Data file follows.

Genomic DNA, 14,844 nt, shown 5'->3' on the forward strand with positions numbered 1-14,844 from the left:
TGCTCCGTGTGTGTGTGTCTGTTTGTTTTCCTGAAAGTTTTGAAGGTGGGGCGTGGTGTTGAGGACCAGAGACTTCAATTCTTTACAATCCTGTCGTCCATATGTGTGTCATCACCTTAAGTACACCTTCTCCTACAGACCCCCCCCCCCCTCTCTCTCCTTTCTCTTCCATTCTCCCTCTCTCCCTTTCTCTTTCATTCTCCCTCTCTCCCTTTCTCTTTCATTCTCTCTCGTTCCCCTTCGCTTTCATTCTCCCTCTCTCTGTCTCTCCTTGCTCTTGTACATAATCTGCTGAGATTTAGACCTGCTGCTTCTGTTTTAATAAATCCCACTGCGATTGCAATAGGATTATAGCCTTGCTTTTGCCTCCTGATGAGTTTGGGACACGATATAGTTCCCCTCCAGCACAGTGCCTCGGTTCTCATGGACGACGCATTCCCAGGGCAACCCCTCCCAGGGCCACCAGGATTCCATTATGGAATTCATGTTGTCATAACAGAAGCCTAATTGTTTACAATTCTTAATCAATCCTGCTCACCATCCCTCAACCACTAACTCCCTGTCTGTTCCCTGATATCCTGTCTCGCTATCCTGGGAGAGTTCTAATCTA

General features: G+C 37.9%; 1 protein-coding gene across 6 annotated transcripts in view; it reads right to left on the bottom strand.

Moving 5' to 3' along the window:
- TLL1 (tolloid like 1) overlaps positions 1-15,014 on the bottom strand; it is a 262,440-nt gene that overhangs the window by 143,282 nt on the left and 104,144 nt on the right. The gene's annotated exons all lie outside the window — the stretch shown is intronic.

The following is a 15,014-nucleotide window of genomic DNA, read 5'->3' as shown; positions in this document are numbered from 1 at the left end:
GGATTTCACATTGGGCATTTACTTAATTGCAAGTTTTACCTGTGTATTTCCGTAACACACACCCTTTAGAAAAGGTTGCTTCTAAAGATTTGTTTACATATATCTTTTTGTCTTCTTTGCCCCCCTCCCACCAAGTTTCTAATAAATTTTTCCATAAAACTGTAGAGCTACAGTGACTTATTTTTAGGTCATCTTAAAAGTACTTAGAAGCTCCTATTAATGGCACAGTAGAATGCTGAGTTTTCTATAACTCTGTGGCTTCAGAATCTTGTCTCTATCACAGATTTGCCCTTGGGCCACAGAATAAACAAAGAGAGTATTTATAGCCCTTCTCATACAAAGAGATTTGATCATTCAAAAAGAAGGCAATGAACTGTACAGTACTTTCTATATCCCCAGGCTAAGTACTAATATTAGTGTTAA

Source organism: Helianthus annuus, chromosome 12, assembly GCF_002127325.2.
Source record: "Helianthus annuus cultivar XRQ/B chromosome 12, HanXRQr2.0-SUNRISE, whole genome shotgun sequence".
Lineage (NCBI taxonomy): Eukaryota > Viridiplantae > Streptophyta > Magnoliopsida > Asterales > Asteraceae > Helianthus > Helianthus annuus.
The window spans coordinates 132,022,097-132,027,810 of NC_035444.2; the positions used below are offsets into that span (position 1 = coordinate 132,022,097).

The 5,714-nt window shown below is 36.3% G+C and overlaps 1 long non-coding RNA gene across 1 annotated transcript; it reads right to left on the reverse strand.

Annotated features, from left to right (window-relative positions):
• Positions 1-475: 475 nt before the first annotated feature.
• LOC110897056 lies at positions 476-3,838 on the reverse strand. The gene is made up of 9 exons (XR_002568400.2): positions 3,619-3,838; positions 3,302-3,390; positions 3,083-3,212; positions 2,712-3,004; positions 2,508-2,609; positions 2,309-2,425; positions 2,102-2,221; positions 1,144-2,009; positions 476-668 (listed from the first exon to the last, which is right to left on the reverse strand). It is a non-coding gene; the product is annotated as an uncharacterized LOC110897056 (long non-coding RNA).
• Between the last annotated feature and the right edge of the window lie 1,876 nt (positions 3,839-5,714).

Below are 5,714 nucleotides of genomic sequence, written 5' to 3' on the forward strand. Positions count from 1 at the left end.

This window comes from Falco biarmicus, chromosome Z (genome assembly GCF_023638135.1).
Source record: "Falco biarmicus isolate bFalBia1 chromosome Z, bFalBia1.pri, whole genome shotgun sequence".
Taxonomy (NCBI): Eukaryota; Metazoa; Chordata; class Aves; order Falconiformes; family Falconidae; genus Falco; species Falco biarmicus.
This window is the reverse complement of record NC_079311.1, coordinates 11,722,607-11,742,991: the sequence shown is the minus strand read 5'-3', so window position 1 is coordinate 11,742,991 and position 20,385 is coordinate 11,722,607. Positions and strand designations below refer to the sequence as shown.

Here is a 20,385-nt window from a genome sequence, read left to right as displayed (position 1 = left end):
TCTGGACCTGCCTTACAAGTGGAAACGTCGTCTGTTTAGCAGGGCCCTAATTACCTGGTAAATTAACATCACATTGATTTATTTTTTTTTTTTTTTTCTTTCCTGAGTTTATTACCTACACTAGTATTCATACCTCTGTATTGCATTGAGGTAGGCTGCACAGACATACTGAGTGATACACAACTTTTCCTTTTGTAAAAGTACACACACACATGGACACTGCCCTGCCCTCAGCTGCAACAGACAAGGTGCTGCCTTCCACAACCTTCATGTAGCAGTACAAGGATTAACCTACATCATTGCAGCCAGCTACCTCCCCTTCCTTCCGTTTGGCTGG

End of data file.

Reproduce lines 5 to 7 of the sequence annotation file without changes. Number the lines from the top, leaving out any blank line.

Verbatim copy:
- TLL1 (tolloid like 1) overlaps positions 1-15,014 on the bottom strand; it is a 262,440-nt gene that overhangs the window by 143,282 nt on the left and 104,144 nt on the right. The gene's annotated exons all lie outside the window — the stretch shown is intronic.

The following is a 15,014-nucleotide window of genomic DNA, read 5'->3' as shown; positions in this document are numbered from 1 at the left end:
GGATTTCACATTGGGCATTTACTTAATTGCAAGTTTTACCTGTGTATTTCCGTAACACACACCCTTTAGAAAAGGTTGCTTCTAAAGATTTGTTTACATATATCTTTTTGTCTTCTTTGCCCCCCTCCCACCAAGTTTCTAATAAATTTTTCCATAAAACTGTAGAGCTACAGTGACTTATTTTTAGGTCATCTTAAAAGTACTTAGAAGCTCCTATTAATGGCACAGTAGAATGCTGAGTTTTCTATAACTCTGTGGCTTCAGAATCTTGTCTCTATCACAGATTTGCCCTTGGGCCACAGAATAAACAAAGAGAGTATTTATAGCCCTTCTCATACAAAGAGATTTGATCATTCAAAAAGAAGGCAATGAACTGTACAGTACTTTCTATATCCCCAGGCTAAGTACTAATATTAGTGTTAA